News links for 19 Feb 2014
“Depositors have withdrawn nearly $1 billion from a bank linked to a foundering rice-subsidy program, the bank said Monday, in one of the first signs that Thailand’s months-old political stalemate is starting to affect the economy.”
“Industry is mired in red tape. Hiring is arduous. Finding land is a trial. Power cuts are frequent. Manufacturers also get clobbered by unreasonable tax demands, as Nokia of Finland, which operates its largest factory in India, has recently discovered.”
“China’s central bank has removed nearly $8bn (£4.7bn) from the money markets in a bid to control the amount of credit in the country’s financial system.”
“Unless you are an aficionado of the great moments of Chinese Communist history, you probably won’t have heard of Wuhan (it is the site of Chairman Mao’s legendary swim across the Yangtze). But perhaps more than any other Chinese city, it tells the story of how China’s remarkable three decades of modernisation and enrichment, its economic miracle, is apparently drawing to a close, and why there is a serious risk of a calamitous crash.”
“Robert Peston travels to China to investigate how this mighty economic giant could actually be in serious trouble. China is now the second largest economy in the world and for the last 30 years China’s economy has been growing at an astonishing rate. While Britain has been in the grip of the worst recession in a generation, China’s economic miracle has wowed the world. “
“Back in October 2012 the actual level of M1 had just broken below the 16% trend line and since then M1 has kept inching downward compared to both the 16% and 15% trend lines and recently we have broken 15% tend line. This is obviously a very crude measure of monetary conditions in China, but I nonetheless think that the indication is pretty clear – monetary conditions are clearly getting tighter in China and I think it is fair to say that monetary conditions are disinflationary rather than inflationary.”
Sweden is in deflation now. The month-to-month change of 1.2% in January was so large it brought the year-on-year change to negative territory at -0.2%. The central bank is worried. If overvalued house prices fall, they will have a big problem.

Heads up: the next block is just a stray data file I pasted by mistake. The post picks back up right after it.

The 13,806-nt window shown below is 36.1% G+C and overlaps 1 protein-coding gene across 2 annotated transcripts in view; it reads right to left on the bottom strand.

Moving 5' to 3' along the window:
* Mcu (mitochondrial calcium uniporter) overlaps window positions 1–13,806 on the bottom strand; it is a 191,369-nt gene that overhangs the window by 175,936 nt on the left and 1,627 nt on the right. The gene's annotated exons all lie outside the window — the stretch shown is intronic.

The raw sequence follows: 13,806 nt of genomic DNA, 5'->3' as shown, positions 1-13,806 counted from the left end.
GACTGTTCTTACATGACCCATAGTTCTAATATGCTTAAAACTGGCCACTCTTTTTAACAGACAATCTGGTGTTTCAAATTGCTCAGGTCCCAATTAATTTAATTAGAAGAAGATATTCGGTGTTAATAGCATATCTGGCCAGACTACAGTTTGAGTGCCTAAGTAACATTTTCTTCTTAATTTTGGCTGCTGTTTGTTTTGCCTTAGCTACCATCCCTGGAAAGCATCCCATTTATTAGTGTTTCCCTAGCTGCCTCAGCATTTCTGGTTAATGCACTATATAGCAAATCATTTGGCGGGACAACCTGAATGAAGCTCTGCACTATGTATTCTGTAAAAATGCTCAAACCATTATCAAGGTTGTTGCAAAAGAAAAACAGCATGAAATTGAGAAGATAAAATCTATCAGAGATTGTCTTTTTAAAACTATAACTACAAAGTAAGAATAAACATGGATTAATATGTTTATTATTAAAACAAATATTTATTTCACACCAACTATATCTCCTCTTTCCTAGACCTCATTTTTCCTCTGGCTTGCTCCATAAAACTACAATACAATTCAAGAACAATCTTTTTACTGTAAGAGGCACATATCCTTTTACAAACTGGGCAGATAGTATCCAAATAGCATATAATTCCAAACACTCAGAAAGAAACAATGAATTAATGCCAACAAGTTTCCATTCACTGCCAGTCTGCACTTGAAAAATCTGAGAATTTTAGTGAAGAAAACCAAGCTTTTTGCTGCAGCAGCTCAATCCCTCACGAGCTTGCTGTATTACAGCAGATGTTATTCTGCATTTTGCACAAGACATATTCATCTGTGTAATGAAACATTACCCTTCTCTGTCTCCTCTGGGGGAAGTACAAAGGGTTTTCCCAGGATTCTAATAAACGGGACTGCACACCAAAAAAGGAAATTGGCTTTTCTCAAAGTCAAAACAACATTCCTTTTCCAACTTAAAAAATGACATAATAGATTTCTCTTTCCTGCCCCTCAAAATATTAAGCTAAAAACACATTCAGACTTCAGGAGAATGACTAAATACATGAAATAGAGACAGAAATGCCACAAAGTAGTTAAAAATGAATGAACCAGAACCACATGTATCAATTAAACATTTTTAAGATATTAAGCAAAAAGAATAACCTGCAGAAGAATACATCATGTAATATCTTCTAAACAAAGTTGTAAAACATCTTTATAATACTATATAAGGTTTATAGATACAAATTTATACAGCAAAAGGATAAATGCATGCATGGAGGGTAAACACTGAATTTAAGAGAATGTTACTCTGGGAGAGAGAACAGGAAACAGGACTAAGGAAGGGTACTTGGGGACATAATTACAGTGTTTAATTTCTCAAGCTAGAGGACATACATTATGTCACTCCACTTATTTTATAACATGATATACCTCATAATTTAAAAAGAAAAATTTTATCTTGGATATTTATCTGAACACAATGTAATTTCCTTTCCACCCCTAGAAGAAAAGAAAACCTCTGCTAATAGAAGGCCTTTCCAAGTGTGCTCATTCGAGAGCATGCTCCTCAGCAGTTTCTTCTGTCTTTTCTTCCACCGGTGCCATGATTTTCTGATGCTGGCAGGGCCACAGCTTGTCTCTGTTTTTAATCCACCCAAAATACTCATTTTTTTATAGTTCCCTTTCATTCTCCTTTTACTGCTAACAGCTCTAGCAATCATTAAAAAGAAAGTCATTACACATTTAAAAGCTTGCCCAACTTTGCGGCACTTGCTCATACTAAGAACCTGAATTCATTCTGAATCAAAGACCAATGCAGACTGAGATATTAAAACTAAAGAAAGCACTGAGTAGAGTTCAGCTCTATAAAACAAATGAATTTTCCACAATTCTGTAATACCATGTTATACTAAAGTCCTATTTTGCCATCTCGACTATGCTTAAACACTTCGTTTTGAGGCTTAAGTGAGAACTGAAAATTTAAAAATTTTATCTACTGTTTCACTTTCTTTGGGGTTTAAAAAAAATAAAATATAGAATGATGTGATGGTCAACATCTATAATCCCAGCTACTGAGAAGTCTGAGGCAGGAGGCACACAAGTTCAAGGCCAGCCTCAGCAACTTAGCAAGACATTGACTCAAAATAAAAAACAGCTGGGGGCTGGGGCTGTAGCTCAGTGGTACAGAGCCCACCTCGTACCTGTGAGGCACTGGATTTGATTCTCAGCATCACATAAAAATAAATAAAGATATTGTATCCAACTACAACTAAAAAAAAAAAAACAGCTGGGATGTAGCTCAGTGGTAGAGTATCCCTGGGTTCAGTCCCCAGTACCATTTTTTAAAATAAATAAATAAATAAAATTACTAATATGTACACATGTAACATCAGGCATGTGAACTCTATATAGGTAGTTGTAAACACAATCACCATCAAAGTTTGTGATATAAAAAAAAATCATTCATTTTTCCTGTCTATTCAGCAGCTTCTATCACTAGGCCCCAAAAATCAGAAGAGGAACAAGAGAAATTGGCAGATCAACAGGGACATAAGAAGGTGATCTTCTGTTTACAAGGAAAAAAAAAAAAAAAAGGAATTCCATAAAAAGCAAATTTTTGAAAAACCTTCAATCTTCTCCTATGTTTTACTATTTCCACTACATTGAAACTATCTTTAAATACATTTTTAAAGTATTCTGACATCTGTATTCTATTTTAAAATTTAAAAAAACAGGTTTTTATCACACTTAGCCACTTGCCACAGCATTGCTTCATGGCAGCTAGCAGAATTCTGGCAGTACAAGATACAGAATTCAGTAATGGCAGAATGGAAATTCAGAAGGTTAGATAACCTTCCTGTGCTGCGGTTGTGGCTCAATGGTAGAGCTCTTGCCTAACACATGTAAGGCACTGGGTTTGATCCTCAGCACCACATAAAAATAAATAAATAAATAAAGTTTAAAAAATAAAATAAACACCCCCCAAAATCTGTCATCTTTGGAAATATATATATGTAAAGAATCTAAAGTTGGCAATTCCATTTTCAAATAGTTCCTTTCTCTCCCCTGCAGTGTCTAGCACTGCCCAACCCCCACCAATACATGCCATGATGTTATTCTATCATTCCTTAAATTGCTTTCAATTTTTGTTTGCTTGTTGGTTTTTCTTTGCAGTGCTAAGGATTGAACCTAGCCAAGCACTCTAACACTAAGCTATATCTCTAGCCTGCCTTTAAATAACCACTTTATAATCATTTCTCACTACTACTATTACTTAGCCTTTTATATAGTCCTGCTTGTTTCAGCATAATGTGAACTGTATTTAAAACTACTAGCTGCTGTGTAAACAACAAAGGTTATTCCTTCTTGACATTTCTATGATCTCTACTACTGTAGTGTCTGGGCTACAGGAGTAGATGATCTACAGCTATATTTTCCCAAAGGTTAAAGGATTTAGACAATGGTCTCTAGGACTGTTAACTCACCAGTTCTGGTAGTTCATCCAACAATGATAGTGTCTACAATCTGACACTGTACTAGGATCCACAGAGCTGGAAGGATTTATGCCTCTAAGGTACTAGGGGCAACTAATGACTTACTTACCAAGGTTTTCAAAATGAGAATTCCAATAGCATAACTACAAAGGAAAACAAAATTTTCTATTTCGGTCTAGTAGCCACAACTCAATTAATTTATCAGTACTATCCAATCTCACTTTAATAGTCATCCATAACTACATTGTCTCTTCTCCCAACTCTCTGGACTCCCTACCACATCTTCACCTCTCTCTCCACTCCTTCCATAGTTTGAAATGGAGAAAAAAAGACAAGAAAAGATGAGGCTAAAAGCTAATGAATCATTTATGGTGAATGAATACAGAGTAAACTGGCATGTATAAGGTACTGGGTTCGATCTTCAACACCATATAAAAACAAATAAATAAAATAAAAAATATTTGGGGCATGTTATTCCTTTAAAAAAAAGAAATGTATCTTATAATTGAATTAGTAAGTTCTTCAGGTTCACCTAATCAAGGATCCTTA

This article is on bankrupy Austrian bank Hypo Alpe Aldria, now costing taxpayers billions via a bailout. Will cos taxpayers up to 4 billion euros more. (translation follows): “Hypo had 13.5 billion euros of credit on its books davon 5 Mrd., of which 8.5 billion had no large servicing problems. “Bad debt”. 3.5 billion has been written down since the last statement, bringing the total writedowns to 10 billion euros.”
“Advertising sales are a tough slog for both — and for a lot of the same reasons. Media buyers say they are slow, cocky and downright stingy. Both take too long to develop ad products. Amazon’s sales approach is too pushy; Apple is too reticent to foster relationships. Most frustrating: Neither is willing to cough up enough of the consumer data that attracts advertisers to them in the first place.”
This is a great article featuring only personal testimonies of the middle class in Argentina and how they are coping with the inflation in country.
Inflation expectations for the coming year in Argentina are 35%
“A new report by Brazilian banks suggests a legal battle over the consequences of economic plans launched nearly three decades ago could cost them more than $140 billion, more than double their previous estimate. Consumer advocates have said that amount is exaggerated and is a way for banks to pressure Supreme Court justices to get a favorable rule for financial institutions. Savers across the country claim they weren’t paid enough interest on their savings by banks as Brazil navigated its way through a series of economic plans designed to stabilize prices between 1986 and 1991. As the government sought to cut down on inflation, savers claim the interest on savings accounts didn’t keep up with rising prices.”
“According to Philip Turner of the Bank for International Settlements, the emerging-market corporate sector is now a repository of potential systemic risk because companies have been engaging in a carry trade. Through their overseas subsidiaries, they have been borrowing at the exceptionally low rates engineered by central bankers in the developed world to invest in domestic assets. “
This merger makes no strategic sense